Hexvessel: On When We Are Death and being genre-less
On their third release When We Are Death, Finnish five-piece Hexvessel have crafted a surprisingly upbeat and positive album, one that blends their black metal roots with dark psychedelia and
Wimbledon to Helsinki may not be the most arduous of physical international journeys, but most musicians would find it too challenging for their creative and personal wellbeing. Yet it’s a relocation that’s been the making of Mat McNerney, the south London-born helmsman of rising Norwegian psych-folk-rock outfit Hexvessel.
The band’s new, third album When We Are Death has them leaving their deepest and most authoritative footprint yet, exploring the relatively uncharted territory in which erstwhile black metal tendencies are filtered through folk to create something strangely undefinable. And for McNerney, that’s mission accomplished.
“I just say it’s like psychedelic folk rock,” he tells Prog via a Skype call from his adopted home. “But it’s really hard, because when you say folk rock, it conjures up something quite horrible. You think about corduroys and brown shoes, and just this very adult, dad music, which it isn’t.
“I’d be quite comfortable with being genre-less, the way Swans or Current 93 are, groups like that. Not that we sound anything like them and I wouldn’t say we’re anything near as great as Swans, but I always try to think of what the genre is that we play, and I don’t figure it out. We do fit more into a progressive rock world because I’ve progressed out of the black metal scene, and the music we’re playing has lots of crossover elements to it.”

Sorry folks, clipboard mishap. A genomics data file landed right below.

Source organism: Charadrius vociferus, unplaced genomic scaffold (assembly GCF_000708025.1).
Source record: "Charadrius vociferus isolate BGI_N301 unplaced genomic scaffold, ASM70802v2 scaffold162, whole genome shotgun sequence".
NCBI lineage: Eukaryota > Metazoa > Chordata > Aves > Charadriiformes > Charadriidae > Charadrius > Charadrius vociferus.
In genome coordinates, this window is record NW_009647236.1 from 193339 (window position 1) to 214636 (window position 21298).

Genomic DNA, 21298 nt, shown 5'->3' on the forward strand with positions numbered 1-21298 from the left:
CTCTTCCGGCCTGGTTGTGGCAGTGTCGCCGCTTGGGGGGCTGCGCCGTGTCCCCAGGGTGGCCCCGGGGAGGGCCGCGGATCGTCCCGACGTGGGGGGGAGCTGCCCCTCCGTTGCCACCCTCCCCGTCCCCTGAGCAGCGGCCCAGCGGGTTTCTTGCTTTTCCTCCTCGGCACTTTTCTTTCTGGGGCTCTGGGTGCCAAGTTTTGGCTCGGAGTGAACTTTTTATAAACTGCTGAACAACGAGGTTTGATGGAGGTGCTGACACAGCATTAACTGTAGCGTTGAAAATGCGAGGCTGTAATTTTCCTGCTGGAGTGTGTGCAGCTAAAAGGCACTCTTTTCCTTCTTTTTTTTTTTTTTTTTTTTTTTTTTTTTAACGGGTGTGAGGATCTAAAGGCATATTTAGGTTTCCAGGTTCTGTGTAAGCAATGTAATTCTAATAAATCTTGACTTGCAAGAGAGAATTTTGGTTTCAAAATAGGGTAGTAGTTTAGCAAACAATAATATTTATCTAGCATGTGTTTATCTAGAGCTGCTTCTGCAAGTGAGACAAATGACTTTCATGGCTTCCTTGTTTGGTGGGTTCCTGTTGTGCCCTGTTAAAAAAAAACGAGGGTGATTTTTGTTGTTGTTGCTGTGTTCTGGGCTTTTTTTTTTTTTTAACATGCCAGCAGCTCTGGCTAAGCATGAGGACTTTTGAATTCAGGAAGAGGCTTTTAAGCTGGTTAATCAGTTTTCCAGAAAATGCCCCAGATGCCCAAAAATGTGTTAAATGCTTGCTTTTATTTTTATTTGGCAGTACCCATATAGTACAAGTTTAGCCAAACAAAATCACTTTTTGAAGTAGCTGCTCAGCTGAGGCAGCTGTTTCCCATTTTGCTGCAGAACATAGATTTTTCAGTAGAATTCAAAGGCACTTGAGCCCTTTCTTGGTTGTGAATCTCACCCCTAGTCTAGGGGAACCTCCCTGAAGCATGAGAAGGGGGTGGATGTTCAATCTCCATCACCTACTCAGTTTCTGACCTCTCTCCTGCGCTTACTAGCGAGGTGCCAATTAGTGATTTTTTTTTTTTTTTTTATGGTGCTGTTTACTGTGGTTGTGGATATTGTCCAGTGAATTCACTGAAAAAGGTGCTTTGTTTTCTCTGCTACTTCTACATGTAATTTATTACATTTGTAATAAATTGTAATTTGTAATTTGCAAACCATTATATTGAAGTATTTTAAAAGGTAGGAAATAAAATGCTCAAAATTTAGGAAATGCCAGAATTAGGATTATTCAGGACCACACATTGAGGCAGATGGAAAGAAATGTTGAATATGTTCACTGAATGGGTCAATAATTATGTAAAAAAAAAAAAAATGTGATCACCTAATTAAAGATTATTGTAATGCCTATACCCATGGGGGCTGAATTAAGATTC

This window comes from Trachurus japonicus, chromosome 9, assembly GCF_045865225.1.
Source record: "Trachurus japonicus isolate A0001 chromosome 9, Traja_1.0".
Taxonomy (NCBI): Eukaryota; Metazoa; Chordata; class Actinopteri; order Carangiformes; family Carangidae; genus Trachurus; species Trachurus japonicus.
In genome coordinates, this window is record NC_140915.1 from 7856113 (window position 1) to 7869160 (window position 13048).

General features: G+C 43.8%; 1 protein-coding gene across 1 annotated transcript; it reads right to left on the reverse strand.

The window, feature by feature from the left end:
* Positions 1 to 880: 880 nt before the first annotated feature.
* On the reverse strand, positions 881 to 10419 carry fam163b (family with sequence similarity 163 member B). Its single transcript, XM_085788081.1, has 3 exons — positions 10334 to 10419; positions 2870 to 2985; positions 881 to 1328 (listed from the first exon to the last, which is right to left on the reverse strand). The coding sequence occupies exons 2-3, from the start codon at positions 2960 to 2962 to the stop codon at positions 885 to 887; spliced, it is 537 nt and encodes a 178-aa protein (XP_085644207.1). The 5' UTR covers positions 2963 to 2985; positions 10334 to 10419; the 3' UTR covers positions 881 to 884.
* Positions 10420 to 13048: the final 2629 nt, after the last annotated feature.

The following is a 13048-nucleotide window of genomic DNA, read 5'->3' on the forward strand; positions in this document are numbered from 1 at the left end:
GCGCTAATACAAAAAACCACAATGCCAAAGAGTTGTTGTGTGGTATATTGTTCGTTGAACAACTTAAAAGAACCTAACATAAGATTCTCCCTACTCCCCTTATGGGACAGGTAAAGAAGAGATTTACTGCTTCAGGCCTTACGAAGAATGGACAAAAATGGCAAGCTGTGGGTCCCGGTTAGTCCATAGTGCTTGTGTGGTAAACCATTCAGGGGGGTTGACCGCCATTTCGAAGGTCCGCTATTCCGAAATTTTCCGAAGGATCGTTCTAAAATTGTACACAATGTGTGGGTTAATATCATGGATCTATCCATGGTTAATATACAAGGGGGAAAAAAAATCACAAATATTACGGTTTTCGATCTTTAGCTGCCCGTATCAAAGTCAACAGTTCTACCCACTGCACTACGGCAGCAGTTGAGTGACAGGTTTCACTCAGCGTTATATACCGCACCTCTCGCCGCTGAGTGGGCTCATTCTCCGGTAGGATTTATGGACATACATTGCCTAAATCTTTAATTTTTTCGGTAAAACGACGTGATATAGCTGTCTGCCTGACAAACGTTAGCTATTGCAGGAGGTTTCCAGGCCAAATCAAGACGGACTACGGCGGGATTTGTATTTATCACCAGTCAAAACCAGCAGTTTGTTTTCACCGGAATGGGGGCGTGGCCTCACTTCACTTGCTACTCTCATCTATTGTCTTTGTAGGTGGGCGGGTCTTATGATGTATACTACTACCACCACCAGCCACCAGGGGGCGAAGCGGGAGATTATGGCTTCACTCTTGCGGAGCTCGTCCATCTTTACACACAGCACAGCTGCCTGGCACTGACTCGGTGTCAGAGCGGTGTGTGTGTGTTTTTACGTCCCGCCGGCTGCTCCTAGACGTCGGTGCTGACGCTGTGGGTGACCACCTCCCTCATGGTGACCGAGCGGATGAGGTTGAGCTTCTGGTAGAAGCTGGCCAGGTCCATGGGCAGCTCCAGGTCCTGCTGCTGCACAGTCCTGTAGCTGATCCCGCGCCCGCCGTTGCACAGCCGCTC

If the folk elements are less palpable on When We Are Death than they were on Hexvessel’s earlier voyages, notably 2011’s debut Dawnbearer, they’re still part of the mix for a songwriter who grew up on Paul Simon. That’s before he left the UK for assorted European adventures in Holland and Norway, then ‘finnished’ up where he is now. And we promise that will be the last pun on the subject.
“I lived in the Netherlands for a few years,” says McNerney. “I was kind of commuting over and back to Norway. I had a black metal band [Dødheimsgard] and then I eventually moved over here to Finland, and I’ve been here six or seven years.
“I felt like I was taking a jump into obscurity, but I wanted to be able to concentrate on the things I wanted in life. I’ve always had a struggle with line-ups and finding the right atmosphere, but the climate and the temperament here suits me very well, in terms of approaching music.